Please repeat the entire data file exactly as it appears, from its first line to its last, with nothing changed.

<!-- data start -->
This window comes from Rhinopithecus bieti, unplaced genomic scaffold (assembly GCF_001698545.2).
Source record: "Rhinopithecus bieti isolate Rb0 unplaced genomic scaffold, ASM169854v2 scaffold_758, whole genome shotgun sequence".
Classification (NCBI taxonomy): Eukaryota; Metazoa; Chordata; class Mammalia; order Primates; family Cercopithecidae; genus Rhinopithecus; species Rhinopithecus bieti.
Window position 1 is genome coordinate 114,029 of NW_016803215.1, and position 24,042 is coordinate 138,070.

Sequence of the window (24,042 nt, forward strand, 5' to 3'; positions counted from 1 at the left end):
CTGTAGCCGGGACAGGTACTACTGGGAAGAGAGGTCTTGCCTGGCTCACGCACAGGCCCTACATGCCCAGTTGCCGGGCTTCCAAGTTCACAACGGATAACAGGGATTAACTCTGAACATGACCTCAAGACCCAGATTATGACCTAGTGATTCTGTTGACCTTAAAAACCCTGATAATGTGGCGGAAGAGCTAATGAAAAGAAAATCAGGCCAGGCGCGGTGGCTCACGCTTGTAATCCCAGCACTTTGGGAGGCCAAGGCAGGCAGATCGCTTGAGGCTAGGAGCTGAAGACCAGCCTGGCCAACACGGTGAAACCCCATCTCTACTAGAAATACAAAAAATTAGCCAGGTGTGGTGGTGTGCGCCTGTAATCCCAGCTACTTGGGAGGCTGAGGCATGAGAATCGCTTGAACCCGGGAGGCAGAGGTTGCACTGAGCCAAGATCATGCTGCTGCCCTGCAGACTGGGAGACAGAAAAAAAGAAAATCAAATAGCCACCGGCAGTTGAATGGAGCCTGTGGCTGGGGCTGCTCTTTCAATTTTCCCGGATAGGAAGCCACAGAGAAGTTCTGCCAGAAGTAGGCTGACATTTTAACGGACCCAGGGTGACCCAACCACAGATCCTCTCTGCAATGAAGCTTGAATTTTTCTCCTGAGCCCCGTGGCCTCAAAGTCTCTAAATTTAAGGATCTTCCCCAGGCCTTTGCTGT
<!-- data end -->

This window comes from Rhinopithecus bieti, unplaced genomic scaffold (assembly GCF_001698545.2).
Source record: "Rhinopithecus bieti isolate Rb0 unplaced genomic scaffold, ASM169854v2 scaffold_758, whole genome shotgun sequence".
Classification (NCBI taxonomy): Eukaryota; Metazoa; Chordata; class Mammalia; order Primates; family Cercopithecidae; genus Rhinopithecus; species Rhinopithecus bieti.
Window position 1 is genome coordinate 114,029 of NW_016803215.1, and position 24,042 is coordinate 138,070.

Sequence of the window (24,042 nt, forward strand, 5' to 3'; positions counted from 1 at the left end):
CTGTAGCCGGGACAGGTACTACTGGGAAGAGAGGTCTTGCCTGGCTCACGCACAGGCCCTACATGCCCAGTTGCCGGGCTTCCAAGTTCACAACGGATAACAGGGATTAACTCTGAACATGACCTCAAGACCCAGATTATGACCTAGTGATTCTGTTGACCTTAAAAACCCTGATAATGTGGCGGAAGAGCTAATGAAAAGAAAATCAGGCCAGGCGCGGTGGCTCACGCTTGTAATCCCAGCACTTTGGGAGGCCAAGGCAGGCAGATCGCTTGAGGCTAGGAGCTGAAGACCAGCCTGGCCAACACGGTGAAACCCCATCTCTACTAGAAATACAAAAAATTAGCCAGGTGTGGTGGTGTGCGCCTGTAATCCCAGCTACTTGGGAGGCTGAGGCATGAGAATCGCTTGAACCCGGGAGGCAGAGGTTGCACTGAGCCAAGATCATGCTGCTGCCCTGCAGACTGGGAGACAGAAAAAAAGAAAATCAAATAGCCACCGGCAGTTGAATGGAGCCTGTGGCTGGGGCTGCTCTTTCAATTTTCCCGGATAGGAAGCCACAGAGAAGTTCTGCCAGAAGTAGGCTGACATTTTAACGGACCCAGGGTGACCCAACCACAGATCCTCTCTGCAATGAAGCTTGAATTTTTCTCCTGAGCCCCGTGGCCTCAAAGTCTCTAAATTTAAGGATCTTCCCCAGGCCTTTGCTGT